Date of Degree
PhD (Doctor of Philosophy)
Interdisciplinary Studies in Neurobiology
First Committee Member
Second Committee Member
Third Committee Member
Fourth Committee Member
In the context of fetal alcohol spectrum disorders, we investigated how the nitric oxide (NO) signaling pathway influences intracellular calcium (Ca2+) to mediate alcohol resistance, using a primary cell culture model of cerebellar granule neurons (CGN). Alcohol during fetal brain development triggers abnormally high apoptotic cell death in vulnerable neuronal populations, culminating in serious behavioral and cognitive deficits that persist into adulthood. Prior studies demonstrated that the NO signaling pathway [neuronal nitric oxide synthase → NO → soluble guanylyl cyclase → cyclic guanosine monophosphate → protein kinase G (PKG)] mitigates alcohol toxicity, consequently diminishing neuronal loss both in vivo and in vitro. Endoplasmic reticulum (ER) Ca2+ release, a key apoptotic mechanism, requires the inositol 1,4,5-trisphosphate receptor (IP3R), a known PKG substrate. Our studies focused on this crucial intersection point where the NO signaling cascade can influence Ca2+-mediated apoptotic mechanisms, and exposed a downstream mechanism where NO can moderate alcohol neurotoxicity.
We hypothesized that as alcohol disturbs neuronal Ca2+ homeostasis to trigger cell death, the NO signaling pathway counters it by limiting Ca2+ release from the ER. We examined first the role of the phospholipase C (PLC) pathway [PLC → inositol 1,4,5-trisphosphate → IP3R → Ca2+] in developmental neurotoxicity through our in vitro CGN model, extending previous in vivo studies. We found that alcohol terminates developing neurons by eliciting abnormal Ca2+ release from the ER rather than from an extracellular source, via a PLC - IP3R-dependent signaling mechanism. Inhibiting either calcineurin or Ca2+ / calmodulin-dependent protein kinase ii (CaMKii), which participate in parallel Ca2+-activated apoptotic cascades, shielded CGN cultures from alcohol. Blocking the mitochondrial Ca2+ uniporter or the mitochondrial permeability transition pore also provided neuroprotection. That the activated pathways must interact to generate cell death likely explains why inhibiting one of multiple parallel signaling cascades limits alcohol toxicity.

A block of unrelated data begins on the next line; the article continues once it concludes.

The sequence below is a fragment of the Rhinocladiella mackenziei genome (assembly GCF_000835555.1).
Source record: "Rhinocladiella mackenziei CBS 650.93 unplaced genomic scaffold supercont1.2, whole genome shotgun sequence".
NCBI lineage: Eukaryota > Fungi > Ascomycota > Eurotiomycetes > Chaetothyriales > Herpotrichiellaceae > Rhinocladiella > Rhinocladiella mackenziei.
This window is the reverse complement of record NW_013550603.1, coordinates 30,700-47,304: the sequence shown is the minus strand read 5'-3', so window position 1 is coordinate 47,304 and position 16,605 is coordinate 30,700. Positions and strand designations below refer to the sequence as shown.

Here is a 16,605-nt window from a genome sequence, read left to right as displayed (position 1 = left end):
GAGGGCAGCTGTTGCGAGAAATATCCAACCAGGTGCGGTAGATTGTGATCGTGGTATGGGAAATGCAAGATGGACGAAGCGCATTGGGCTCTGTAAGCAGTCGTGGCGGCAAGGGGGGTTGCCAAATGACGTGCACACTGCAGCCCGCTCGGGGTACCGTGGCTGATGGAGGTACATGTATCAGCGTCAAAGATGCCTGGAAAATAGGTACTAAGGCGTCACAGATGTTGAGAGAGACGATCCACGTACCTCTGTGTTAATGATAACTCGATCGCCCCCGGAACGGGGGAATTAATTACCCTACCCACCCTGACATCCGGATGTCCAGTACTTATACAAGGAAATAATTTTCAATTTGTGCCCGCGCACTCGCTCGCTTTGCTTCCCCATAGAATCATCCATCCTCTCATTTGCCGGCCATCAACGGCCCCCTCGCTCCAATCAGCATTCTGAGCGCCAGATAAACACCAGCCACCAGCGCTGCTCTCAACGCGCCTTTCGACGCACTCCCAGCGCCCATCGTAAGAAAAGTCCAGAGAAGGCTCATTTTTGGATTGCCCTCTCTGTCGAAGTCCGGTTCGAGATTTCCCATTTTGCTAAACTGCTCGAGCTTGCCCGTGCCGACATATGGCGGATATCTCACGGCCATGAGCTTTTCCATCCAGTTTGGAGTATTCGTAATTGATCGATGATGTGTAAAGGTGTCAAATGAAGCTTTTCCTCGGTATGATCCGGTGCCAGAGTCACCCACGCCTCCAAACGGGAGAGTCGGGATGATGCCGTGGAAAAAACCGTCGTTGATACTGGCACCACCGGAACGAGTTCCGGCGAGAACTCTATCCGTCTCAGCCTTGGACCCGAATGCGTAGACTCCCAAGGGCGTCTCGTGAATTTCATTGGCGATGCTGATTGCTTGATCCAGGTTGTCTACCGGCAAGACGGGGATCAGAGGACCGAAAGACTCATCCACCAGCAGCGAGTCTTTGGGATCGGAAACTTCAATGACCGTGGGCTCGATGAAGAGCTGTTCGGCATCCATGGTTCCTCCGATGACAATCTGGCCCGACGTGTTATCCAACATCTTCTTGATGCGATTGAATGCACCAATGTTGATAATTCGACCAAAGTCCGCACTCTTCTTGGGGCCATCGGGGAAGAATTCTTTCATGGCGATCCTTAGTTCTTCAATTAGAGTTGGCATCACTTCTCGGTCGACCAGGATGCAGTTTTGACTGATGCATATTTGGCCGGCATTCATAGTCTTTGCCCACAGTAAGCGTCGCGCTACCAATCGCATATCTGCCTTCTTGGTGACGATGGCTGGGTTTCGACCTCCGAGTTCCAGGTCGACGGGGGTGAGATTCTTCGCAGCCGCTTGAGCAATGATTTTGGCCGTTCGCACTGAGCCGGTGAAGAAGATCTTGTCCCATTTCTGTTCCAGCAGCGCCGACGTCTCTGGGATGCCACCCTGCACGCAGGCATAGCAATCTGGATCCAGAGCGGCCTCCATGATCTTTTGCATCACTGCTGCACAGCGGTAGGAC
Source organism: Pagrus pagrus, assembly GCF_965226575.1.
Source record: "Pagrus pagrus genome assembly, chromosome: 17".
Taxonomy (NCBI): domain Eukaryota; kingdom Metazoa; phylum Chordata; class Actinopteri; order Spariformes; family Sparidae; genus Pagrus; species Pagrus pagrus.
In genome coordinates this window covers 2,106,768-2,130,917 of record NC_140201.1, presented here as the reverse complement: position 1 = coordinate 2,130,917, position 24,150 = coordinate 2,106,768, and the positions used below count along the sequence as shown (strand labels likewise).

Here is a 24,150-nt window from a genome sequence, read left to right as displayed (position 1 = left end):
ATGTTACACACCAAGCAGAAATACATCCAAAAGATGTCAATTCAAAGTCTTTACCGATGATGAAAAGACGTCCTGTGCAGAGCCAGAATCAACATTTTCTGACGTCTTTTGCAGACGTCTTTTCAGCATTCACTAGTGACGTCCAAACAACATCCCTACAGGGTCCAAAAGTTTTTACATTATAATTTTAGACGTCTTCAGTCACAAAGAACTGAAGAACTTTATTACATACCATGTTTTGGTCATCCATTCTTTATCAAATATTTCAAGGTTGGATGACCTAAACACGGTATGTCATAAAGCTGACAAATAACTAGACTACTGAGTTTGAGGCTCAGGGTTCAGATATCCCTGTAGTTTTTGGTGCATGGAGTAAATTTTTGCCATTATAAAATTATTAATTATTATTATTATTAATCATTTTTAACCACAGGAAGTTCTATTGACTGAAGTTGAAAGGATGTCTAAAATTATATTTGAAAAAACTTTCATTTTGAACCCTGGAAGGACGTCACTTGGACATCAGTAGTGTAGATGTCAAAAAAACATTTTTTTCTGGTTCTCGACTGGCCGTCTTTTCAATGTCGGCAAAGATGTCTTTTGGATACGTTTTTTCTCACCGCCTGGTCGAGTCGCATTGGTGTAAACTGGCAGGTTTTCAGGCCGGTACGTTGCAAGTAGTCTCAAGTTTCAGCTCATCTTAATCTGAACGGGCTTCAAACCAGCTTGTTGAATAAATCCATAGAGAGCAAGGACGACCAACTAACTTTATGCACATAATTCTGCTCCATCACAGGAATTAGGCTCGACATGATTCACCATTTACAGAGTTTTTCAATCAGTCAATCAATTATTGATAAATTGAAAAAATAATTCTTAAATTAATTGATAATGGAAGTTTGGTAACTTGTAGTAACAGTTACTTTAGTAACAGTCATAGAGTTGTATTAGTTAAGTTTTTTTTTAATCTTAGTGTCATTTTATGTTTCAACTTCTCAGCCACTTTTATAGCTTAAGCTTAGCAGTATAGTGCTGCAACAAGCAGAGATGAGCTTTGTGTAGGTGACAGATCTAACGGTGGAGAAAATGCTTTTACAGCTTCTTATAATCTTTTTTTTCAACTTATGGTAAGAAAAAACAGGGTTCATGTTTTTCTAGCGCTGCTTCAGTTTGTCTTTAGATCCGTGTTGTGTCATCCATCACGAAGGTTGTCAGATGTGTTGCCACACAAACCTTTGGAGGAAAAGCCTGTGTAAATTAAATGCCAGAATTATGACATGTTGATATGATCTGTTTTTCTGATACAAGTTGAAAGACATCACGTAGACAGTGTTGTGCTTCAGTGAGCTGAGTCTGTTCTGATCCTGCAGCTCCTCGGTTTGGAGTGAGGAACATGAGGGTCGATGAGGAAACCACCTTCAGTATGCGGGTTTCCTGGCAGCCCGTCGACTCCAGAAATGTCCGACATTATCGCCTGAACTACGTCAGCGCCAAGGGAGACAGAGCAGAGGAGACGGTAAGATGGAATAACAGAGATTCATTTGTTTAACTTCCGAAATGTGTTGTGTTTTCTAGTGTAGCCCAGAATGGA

We next demonstrated that activating the NO pathway downstream at PKG eliminated both alcohol-related neuronal death and the accompanying rapid rise in intracellular Ca2+, an effect that markedly resembled IP3R inhibition. Experiments that temporally manipulated the addition of PKG activators in relation to alcohol exposure linked PKG's obstruction of alcohol-induced Ca2+ elevations to alcohol resistance. In contrast, brain-derived neurotrophic factor (BDNF), which does not rely on PKG to provide neuroprotection, failed to block alcohol-induced Ca2+ elevations while preventing alcohol toxicity. This indicates that although PKG blocks alcohol-induced Ca2+ elevations, averting these Ca2+ elevations is not necessary for neuroprotection. BDNF may confer alcohol resistance through an as yet unidentified process downstream from the disruption of intracellular Ca2+.
In summary, we established that 1) alcohol induces toxic Ca2+ elevations originating from the ER through a PLC - IP3R-dependent pathway, and that 2) PKG-mediated alcohol resistance is linked to preventing the intracellular Ca2+ surges. These findings support the hypothesis that the NO signaling pathway shields developing neurons from alcohol by limiting Ca2+ release from the ER.
calcium, cerebellar granule neuron, fetal alcohol syndrome, Inositol 1, 4, 5 Trisphosphate Receptor, nitric oxide, protein kinase G
xiii, 153 pages
Includes bibliographical references (pages 125-153).
Copyright 2010 Dimitrios Elias Kouzoukas